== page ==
The prison does not track how many detainers have been issued for inmates, but he estimated ICE picks up between two and five inmates a month.
District attorney Craig Stedman said it is “outrageous to consider a policy which requires local police to shield criminals.”
“When law-enforcement agencies do not cooperate and exist in their own silos then the law-abiding will suffer and criminals flourish,” Stedman said.
Do politicians think Lancaster should be a sanctuary city?
Just one of the four candidates for mayor of Lancaster in the November election think the city should be declared a sanctuary city.
Tony Dastra, independent candidate, said he would like to see Lancaster become a sanctuary city similar to Philadelphia.
“We're trying to keep families together, treat people with dignity, and understand that our deportation system is overburdened, which makes this process extremely unfair,” he said.
The other three mayoral candidates disagree with Dastra.
Democratic mayoral candidate Danene Sorace said the label of sanctuary city comes with consequences.
“Do we elevate the risk of separating parents from their children or the deportation of young adults who have grown up in America ... by labeling ourselves a sanctuary city? Do we jeopardize critical funding to make a statement that ultimately does not change current practice?” Sorace wrote in an email.
Republican mayoral candidate Cindy Stewart said she supports the police department complying with federal law.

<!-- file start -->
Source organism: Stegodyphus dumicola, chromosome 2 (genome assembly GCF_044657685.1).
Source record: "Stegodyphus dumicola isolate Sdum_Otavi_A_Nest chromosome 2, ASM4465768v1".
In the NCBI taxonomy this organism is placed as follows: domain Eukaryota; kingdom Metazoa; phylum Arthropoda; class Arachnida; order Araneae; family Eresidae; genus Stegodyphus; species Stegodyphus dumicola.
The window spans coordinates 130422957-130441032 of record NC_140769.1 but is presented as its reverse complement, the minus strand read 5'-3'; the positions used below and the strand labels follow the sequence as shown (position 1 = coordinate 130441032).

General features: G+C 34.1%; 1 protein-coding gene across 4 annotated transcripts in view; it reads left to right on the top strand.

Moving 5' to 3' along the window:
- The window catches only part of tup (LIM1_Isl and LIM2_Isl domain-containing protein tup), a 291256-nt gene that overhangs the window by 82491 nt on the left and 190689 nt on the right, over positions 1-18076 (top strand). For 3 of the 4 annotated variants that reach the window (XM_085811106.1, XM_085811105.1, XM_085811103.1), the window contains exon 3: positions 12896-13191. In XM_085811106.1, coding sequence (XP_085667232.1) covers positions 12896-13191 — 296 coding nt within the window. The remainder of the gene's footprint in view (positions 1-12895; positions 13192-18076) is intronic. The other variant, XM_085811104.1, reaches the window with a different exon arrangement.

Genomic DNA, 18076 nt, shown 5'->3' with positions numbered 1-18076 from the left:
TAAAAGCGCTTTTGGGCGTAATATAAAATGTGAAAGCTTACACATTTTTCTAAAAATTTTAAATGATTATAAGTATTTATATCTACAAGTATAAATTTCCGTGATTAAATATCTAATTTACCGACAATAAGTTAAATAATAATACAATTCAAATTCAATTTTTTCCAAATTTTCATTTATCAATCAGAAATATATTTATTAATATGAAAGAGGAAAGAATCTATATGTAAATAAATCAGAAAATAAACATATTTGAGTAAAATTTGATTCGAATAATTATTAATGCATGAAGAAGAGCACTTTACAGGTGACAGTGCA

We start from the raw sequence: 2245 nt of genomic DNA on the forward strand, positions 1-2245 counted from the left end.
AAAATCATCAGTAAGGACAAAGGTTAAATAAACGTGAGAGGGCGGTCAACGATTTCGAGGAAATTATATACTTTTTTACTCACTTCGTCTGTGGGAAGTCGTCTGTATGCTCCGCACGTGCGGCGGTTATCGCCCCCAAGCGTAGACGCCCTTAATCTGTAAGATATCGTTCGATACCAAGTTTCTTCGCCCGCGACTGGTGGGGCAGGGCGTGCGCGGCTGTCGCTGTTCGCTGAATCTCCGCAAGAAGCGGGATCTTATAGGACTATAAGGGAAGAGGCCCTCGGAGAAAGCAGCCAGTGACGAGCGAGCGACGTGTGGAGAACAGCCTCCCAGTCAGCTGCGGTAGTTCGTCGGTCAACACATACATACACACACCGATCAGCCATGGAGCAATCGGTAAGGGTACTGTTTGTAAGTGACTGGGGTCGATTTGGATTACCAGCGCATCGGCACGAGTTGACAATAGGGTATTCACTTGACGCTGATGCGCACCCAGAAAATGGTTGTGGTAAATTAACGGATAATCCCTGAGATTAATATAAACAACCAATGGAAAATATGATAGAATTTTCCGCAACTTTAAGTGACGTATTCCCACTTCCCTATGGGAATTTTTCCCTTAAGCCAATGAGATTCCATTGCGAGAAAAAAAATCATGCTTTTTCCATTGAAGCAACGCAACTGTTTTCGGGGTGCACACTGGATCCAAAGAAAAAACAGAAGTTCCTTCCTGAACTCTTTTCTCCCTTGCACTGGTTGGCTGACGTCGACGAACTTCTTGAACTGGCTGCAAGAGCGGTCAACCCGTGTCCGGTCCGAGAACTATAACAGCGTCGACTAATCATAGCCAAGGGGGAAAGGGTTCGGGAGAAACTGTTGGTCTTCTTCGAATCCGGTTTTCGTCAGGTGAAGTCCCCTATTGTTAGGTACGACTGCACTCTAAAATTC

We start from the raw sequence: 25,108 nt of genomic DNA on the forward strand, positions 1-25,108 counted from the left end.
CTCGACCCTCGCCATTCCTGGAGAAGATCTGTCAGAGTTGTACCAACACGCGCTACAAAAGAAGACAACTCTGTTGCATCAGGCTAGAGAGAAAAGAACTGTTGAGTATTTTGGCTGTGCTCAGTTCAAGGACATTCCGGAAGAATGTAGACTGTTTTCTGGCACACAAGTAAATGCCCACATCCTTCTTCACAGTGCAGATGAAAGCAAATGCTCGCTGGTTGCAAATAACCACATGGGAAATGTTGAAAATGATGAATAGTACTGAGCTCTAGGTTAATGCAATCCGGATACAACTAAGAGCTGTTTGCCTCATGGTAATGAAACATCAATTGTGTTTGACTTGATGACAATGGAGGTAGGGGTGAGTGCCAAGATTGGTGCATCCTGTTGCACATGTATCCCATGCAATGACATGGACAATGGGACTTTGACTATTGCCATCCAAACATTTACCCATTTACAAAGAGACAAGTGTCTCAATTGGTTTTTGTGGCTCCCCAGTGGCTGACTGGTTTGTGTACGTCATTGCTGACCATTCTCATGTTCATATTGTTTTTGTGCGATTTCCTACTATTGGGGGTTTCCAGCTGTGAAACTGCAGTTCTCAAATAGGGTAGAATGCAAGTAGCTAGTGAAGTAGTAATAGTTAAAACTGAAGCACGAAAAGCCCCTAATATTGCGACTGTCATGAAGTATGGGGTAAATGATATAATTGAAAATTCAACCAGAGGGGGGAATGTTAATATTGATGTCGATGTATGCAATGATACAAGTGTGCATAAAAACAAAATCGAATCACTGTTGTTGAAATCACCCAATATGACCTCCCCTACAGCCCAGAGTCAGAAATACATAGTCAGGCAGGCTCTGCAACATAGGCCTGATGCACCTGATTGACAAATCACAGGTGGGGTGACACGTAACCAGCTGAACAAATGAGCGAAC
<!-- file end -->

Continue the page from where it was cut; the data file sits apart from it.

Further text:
“I will not support the police department taking on additional duties related to immigration enforcement,” Stewart said in a statement.
Stewart said she's an advocate for Lancaster remaining a welcoming and inclusive city where everyone has an expectation of safety.
Independent mayoral candidate Zac Nesbitt prefers the term “welcoming city” and would want to classify Lancaster that way.
“A criminal offender's immigration status should not have any bearing on local police action,” he said.
What about state lawmakers?
Although their reasons differ slightly, state lawmakers who represent Lancaster agree that it should not declare itself a sanctuary city.
Rep. Mike Sturla said he believes it would be “ill-advised” for Lancaster to officially call itself a sanctuary city because of proposed policies that could cut off state or federal funds.
But the city could still enforce the same policies such as not requiring local police to ask for proof of citizenship during routine traffic stops or other cases, said Sturla, a Democrat who has represented the city in the state House since 1994.
State Sen. Scott Martin, a Republican who represents Lancaster city and the southern half of the county, supports the idea of withholding state and federal funding for sanctuary cities.
He wrote in an email he believes “there should be no sanctuary cities, especially in Lancaster County,” that the concept has been politicized and taken out of context.
“To encourage laws to be ignored or broken is un-American, jeopardizes the safety and security of our communities, and opens the door for any other law to be broken in the future,” Martin wrote.
Martin and state Sen. Ryan Aument, R-Landisville, both co-sponsored and voted for a state bill to stop state funds going to sanctuary cities. Aument does not believe it would be appropriate for Lancaster city to become one, his chief of staff Jake Smeltz said.
U.S. Rep. Lloyd Smucker, a Republican who represents most of Lancaster County with the 16th Congressional District, also does not support the idea of sanctuary cities.
In late June, he voted in favor of two Republican-backed bills that would withhold federal grants from them and that would increase sentences for criminals who have returned tothe U.S. after being convicted and deported.
Smucker did not return requests for comment regarding why he supported the bills or whether he believes people living in Lancaster without legal permission put the city at risk.
Staff writer Sam Janesch contributed to this report.